Alas, so much of my writing time of late has been taken up in my detailed chronicles of my Italian adventures for my Rome blog, or else in actually having these adventures. I’ve been working on my novels some, but with very full days, most of my energy goes to my meticulous descriptions of each day. However, I did, inspired by Elizabeth Barrett Browning’s “Cry of the Children” as read in my Brit Lit class, pen this poem on the train to Florence. It’s just a first draft, and I’ll post a better version once it’s edited, but I will post it here. It might be interesting to see its progression.
In sleepy town on quiet streets
Are swings the wind pumps to and fro
And dirty mitts and baseball bats
Left rainwashed sunbleached in a row.
But where the ghosts to haunt these stones?
To graves indoors they steal the sounds
Of ghastly hum and dying moan.
In plastic soil they dig their trench
To practice their peculiar sin:
That in their world so taught to flinch
From stranger, ally, kith, and kin.
By tutors, taught to self-rely
And distance keep from friends who pry
They fashion perfect graves within.
Though friends they claim, or feign as such,
And lovers doting to their whim
They earn these through not smile or touch
Or playground games and jumprope rhymes
But courtship they conduct in walls
Their voice and face in well-stocked cells
To face the world on their own time.
But “face” falls short to name the life
They own; too delicate and dear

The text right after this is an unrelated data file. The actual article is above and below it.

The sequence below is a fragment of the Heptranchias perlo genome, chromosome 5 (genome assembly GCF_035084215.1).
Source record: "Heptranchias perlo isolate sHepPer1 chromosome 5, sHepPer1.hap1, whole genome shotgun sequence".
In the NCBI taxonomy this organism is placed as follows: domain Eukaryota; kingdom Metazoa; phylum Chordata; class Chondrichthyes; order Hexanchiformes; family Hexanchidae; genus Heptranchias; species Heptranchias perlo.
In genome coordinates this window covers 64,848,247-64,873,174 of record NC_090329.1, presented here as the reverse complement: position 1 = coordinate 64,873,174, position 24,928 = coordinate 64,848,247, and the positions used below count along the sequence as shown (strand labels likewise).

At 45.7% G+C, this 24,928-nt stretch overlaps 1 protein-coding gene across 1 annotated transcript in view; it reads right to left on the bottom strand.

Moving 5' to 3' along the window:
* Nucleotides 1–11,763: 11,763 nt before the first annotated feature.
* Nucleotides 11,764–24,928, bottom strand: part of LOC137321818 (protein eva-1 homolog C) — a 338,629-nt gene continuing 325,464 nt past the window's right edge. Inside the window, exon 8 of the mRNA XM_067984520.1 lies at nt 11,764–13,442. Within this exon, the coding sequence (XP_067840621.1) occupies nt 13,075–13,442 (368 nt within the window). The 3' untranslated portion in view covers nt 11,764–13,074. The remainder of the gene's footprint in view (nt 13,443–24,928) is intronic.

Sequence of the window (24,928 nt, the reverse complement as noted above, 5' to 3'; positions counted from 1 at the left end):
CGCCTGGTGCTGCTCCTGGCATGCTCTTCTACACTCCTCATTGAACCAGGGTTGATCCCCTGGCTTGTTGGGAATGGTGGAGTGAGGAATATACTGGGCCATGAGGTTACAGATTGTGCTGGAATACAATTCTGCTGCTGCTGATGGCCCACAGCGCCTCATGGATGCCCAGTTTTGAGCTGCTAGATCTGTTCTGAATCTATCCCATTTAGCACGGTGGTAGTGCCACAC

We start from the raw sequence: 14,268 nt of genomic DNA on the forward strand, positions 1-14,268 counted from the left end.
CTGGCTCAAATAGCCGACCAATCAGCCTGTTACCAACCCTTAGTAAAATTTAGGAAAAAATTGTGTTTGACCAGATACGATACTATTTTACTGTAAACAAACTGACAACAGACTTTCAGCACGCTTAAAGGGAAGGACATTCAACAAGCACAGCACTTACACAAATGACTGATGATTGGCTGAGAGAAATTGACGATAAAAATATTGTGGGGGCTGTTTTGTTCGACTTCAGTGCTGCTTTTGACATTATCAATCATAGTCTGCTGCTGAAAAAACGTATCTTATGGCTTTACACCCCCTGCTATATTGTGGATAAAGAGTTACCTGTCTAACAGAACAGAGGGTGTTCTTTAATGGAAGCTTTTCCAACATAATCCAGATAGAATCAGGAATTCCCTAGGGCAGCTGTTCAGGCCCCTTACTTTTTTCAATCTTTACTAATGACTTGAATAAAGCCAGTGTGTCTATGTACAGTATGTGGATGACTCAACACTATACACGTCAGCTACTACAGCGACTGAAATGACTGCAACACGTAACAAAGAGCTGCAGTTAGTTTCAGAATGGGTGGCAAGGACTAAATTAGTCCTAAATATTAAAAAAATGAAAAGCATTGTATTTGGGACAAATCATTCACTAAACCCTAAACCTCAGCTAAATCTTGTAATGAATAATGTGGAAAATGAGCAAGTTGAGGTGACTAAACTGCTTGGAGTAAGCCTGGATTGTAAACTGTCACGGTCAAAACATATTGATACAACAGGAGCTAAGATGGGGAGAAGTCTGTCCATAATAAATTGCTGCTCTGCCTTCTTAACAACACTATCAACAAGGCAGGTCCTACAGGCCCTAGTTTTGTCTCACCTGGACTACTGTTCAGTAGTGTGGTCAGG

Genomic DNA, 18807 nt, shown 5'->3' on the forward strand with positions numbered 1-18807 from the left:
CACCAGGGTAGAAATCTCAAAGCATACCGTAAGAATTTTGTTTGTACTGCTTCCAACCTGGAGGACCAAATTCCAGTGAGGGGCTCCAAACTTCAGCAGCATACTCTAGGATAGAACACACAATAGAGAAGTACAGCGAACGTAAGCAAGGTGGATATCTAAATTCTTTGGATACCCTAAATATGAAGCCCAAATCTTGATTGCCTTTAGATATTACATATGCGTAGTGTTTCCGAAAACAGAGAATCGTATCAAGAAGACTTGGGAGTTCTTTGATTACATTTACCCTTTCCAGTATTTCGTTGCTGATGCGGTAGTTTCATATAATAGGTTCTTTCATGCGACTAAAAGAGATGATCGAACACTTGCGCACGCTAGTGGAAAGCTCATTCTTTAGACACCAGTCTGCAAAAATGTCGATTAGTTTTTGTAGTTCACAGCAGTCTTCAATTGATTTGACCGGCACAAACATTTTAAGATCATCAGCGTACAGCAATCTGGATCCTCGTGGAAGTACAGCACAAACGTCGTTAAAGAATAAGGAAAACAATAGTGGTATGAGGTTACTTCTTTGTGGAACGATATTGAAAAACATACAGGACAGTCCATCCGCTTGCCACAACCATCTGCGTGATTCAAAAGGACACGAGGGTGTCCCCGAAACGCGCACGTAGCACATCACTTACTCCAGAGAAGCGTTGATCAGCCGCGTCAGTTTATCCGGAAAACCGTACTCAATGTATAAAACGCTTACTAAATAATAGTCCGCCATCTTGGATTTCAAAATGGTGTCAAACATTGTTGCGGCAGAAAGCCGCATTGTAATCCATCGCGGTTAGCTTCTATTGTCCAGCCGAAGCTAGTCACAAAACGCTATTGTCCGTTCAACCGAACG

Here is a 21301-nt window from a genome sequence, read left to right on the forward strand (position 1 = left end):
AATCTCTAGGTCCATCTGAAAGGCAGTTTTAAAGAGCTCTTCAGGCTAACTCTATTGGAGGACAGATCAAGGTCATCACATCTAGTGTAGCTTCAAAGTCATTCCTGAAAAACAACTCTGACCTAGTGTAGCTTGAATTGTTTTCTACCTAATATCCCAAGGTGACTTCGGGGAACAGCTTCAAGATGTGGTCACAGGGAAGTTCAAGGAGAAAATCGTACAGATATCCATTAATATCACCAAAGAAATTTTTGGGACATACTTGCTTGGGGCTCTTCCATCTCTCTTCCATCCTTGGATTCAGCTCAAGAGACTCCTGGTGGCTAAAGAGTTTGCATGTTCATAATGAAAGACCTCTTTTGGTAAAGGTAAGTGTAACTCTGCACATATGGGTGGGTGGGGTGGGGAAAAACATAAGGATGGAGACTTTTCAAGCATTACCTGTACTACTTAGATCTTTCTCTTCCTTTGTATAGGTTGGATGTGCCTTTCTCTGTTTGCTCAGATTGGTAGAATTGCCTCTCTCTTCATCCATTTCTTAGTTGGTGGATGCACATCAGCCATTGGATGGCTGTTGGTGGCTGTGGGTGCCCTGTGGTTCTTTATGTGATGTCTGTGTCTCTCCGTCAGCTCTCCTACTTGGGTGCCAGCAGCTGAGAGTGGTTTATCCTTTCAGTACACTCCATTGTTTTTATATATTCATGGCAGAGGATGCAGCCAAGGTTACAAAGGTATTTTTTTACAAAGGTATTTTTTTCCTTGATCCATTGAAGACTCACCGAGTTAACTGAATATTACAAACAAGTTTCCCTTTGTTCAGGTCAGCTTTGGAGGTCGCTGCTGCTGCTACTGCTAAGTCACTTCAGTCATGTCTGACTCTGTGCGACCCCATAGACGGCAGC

Their parents say, for earthly strife.
Much better close to keep them here
Where words on screens their bones can’t break
And failure grind their wishes weak
For safety’s price they must learn fear.
For men strike down these tender souls
With murder, rape, and notions sick
And new. Some children raze in brawls
The pure, or teach them hellions’ tricks.
With structured play, they cannot learn
The habits that will bid them burn
Or cut their spirit to the quick.
In clean white houses on white lanes
These clean white children own the world
With blinking boxes, high-def screens
They flirt and fight and safe unfold
The games and places obsolete
For what reality can compete
When packed perfection’s cheaply sold?
Who suffers if a boy of five
Can fly on screen but loathes to run?
Or girls share secrets, songs, and smiles
In type, but face-to-face speak none?
No limit on who they can be
They’ll craft themselves a self or three
Why stop pretending if it’s fun?
For friends you touch can see your worst.
Identity demands such strain.
When ten at once you can converse
Why talk in person, one friend gain?
Just try the lot. For each a new
Persona; if these friends wear through
Just shut them off and choose again.
And outside play? Forget the thought.
It’s dirty, tiresome, tooth and nail.
Experiences can be bought
On-screen your wishes cannot fail
In half an hour traverse the globe
Don’t leave your polished room to probe
The blackened streets beyond your pale.
For caveat, think on but one,
That if these youths the world address
With Earth to hold they’ll know it none.
With thirty selves, all are repressed.
Small wonder that they lonely brood
Or raise their guns and spill their blood
When faced each day with facelessness.
One thought on “In Sleepy Towns – Poem”
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